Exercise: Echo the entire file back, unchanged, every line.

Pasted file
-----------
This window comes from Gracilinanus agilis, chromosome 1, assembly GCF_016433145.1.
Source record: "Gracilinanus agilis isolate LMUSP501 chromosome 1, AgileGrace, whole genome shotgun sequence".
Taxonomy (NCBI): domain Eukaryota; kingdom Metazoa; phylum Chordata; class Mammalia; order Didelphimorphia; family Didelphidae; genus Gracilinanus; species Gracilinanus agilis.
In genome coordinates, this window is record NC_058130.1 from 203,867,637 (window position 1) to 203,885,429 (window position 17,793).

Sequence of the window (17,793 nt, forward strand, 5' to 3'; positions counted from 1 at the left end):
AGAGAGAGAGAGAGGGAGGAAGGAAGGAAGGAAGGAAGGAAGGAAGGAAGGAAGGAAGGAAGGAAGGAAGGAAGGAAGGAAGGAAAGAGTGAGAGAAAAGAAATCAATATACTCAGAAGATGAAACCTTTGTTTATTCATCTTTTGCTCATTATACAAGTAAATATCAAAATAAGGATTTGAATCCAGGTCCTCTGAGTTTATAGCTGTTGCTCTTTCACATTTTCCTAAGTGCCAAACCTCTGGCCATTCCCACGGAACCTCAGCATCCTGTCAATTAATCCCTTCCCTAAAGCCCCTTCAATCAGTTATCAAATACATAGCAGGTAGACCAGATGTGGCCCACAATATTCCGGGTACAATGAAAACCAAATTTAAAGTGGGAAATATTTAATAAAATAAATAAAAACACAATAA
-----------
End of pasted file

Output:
This window comes from Gracilinanus agilis, chromosome 1, assembly GCF_016433145.1.
Source record: "Gracilinanus agilis isolate LMUSP501 chromosome 1, AgileGrace, whole genome shotgun sequence".
Taxonomy (NCBI): domain Eukaryota; kingdom Metazoa; phylum Chordata; class Mammalia; order Didelphimorphia; family Didelphidae; genus Gracilinanus; species Gracilinanus agilis.
In genome coordinates, this window is record NC_058130.1 from 203,867,637 (window position 1) to 203,885,429 (window position 17,793).

Sequence of the window (17,793 nt, forward strand, 5' to 3'; positions counted from 1 at the left end):
AGAGAGAGAGAGAGGGAGGAAGGAAGGAAGGAAGGAAGGAAGGAAGGAAGGAAGGAAGGAAGGAAGGAAGGAAGGAAGGAAGGAAAGAGTGAGAGAAAAGAAATCAATATACTCAGAAGATGAAACCTTTGTTTATTCATCTTTTGCTCATTATACAAGTAAATATCAAAATAAGGATTTGAATCCAGGTCCTCTGAGTTTATAGCTGTTGCTCTTTCACATTTTCCTAAGTGCCAAACCTCTGGCCATTCCCACGGAACCTCAGCATCCTGTCAATTAATCCCTTCCCTAAAGCCCCTTCAATCAGTTATCAAATACATAGCAGGTAGACCAGATGTGGCCCACAATATTCCGGGTACAATGAAAACCAAATTTAAAGTGGGAAATATTTAATAAAATAAATAAAAACACAATAA